On the idealist scheme, the world is contained in the mind of God. I think this leaves no room for categories we use such as the distinction between actual and possible worlds and contingency and necessity. Each world are necessary and each world exists necessarily. Each world is equally in the mind of God. So, God conceives us acting in hypothetical timelines and we have no causal power of our own. It seems to be very conducive with determinism. Each moment is as necessary as God’s thoughts are necessary. Creatures can’t choose otherwise than they are thought of acting. Any ability to do other than God thinks is impossible. There is no openness or indeterminacy in the mind of God.
3. Scientific realism:
The person I was speaking to tried to argue that Quantum Mechanics implied that no material things exist. From my understanding is that they ignore the issue of underdetermination. QM has infinite possible interpretations that are consistent with a material world exists. We distinguish models further by the metaphysical and epistemological assumptions that go into them. We can build a model around false assumptions but create an adequate model. From my understanding is that this interpretation of QM is based on two assumptions that are metaphysical and cannot be proven QM. Individuals like Inspringphilosophy assume that prior to observation objects exists in a mathematical joint superposition. Another assumption was that if the properties of an object cannot be measured or ascertained then doesn’t exist. Those are unstated assumptions behind Copenhagen interpretation that aren’t proven.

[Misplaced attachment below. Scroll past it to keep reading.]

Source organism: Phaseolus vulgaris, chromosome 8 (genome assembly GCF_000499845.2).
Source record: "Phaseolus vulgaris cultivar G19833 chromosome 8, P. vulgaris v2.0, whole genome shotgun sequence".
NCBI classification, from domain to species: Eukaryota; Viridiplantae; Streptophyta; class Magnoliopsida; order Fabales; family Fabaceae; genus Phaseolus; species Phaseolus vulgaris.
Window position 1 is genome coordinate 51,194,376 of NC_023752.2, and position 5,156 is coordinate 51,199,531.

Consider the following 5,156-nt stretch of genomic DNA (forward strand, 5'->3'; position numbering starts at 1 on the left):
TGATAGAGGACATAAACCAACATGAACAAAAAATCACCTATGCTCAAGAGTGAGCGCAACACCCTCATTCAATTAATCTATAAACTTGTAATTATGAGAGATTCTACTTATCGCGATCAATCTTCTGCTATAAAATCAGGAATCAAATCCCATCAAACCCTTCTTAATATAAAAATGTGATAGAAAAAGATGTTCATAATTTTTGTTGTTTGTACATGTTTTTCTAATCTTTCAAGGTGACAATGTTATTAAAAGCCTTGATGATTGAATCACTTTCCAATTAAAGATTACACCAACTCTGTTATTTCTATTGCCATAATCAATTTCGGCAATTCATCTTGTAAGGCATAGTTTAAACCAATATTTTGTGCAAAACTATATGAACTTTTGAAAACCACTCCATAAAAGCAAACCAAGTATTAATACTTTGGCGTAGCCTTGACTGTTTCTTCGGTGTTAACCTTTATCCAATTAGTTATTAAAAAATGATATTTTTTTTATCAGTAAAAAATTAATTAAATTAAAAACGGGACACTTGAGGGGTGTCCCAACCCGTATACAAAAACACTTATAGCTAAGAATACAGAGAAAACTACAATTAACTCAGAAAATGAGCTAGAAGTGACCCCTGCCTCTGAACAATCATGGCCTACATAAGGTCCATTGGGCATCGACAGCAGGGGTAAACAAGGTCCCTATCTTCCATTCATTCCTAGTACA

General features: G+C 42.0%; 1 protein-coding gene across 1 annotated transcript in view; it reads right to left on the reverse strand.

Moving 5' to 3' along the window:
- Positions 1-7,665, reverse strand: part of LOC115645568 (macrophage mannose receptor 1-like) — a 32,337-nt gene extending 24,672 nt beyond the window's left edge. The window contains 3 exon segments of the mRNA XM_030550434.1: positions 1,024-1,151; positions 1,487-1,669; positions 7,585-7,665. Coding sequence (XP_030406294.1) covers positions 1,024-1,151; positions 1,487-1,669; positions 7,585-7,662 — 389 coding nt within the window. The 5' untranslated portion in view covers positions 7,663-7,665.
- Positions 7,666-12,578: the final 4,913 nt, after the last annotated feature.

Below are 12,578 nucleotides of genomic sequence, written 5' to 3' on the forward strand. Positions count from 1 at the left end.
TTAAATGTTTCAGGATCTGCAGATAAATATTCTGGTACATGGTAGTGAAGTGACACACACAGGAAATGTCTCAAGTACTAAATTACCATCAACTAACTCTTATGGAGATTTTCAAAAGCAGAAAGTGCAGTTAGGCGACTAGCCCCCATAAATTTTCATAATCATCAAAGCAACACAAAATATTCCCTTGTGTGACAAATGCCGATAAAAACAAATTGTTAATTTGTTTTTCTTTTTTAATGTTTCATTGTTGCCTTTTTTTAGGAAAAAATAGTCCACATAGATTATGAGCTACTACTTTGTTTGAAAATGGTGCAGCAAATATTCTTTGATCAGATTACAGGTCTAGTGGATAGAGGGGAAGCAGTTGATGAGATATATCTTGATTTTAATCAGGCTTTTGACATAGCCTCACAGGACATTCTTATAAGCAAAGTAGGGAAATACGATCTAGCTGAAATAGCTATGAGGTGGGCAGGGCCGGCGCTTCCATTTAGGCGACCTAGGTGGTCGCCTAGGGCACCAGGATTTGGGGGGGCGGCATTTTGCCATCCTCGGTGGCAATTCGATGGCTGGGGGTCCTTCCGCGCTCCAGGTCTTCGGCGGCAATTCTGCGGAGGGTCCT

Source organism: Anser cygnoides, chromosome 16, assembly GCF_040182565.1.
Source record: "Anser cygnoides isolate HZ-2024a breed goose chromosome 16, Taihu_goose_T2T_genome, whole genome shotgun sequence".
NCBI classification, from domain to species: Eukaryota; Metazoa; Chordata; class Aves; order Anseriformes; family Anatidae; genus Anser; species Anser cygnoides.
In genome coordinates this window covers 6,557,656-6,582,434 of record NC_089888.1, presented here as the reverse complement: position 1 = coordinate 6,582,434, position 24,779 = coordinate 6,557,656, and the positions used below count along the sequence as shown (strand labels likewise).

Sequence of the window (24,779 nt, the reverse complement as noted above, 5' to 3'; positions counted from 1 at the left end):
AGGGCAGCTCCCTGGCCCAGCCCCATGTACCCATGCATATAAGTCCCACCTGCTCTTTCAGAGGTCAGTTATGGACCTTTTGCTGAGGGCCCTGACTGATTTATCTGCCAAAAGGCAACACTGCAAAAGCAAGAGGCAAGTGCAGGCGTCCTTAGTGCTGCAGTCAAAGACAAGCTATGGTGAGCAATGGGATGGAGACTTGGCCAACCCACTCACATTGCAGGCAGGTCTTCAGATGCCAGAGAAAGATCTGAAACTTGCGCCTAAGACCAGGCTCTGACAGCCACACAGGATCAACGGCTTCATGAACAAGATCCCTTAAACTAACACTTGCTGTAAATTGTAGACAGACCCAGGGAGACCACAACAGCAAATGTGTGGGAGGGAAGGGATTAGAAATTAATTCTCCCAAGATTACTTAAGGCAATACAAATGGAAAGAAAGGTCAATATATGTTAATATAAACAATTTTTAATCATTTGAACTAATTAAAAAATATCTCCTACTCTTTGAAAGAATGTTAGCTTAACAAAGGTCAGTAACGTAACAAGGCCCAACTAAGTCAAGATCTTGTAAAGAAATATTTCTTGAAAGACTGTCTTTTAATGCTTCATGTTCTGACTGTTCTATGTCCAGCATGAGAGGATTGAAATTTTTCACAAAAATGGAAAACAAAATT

The other issue was that he was a scientific realist. But that seems problematic for the issue that scientific realists are not idealists:
Metaphysically, realism is committed to the mind-independent existence of the world investigated by the sciences. This idea is best clarified in contrast with positions that deny it. For instance, it is denied by any position that falls under the traditional heading of “idealism”, including some forms of phenomenology, according to which there is no world external to and thus independent of the mind. This sort of idealism, however, though historically important, is rarely encountered in contemporary philosophy of science. More common rejections of mind-independence stem from neo-Kantian views of the nature of scientific knowledge, which deny that the world of our experience is mind-independent, even if (in some cases) these positions accept that the world in itself does not depend on the existence of minds.
Now, they wish to maintain that the illusory world in which God simulates us in is able to be studied and so forth. The issue with that is that they have conceded that the world is illusory or is a simulation that doesn’t reflect ultimate reality. But then why should we trust it when QM is interpreted in defense of idealism? The idealist finds himself in the old problem of appearance and reality.